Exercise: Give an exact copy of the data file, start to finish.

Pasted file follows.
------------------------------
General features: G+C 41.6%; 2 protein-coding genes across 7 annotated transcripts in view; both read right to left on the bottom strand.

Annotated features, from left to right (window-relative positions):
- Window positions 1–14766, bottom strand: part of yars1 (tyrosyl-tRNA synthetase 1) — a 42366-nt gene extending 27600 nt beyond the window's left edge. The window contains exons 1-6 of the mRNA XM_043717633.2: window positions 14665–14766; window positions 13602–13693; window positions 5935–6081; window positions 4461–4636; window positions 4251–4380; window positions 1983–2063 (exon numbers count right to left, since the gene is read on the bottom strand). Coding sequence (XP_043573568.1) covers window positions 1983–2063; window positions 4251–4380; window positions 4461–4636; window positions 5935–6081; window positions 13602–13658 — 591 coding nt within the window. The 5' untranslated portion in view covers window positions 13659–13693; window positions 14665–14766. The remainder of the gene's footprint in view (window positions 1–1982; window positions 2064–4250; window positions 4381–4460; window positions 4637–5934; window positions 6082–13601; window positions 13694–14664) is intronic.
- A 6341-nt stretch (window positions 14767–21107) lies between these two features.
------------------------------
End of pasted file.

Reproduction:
General features: G+C 41.6%; 2 protein-coding genes across 7 annotated transcripts in view; both read right to left on the bottom strand.

Annotated features, from left to right (window-relative positions):
- Window positions 1–14766, bottom strand: part of yars1 (tyrosyl-tRNA synthetase 1) — a 42366-nt gene extending 27600 nt beyond the window's left edge. The window contains exons 1-6 of the mRNA XM_043717633.2: window positions 14665–14766; window positions 13602–13693; window positions 5935–6081; window positions 4461–4636; window positions 4251–4380; window positions 1983–2063 (exon numbers count right to left, since the gene is read on the bottom strand). Coding sequence (XP_043573568.1) covers window positions 1983–2063; window positions 4251–4380; window positions 4461–4636; window positions 5935–6081; window positions 13602–13658 — 591 coding nt within the window. The 5' untranslated portion in view covers window positions 13659–13693; window positions 14665–14766. The remainder of the gene's footprint in view (window positions 1–1982; window positions 2064–4250; window positions 4381–4460; window positions 4637–5934; window positions 6082–13601; window positions 13694–14664) is intronic.
- A 6341-nt stretch (window positions 14767–21107) lies between these two features.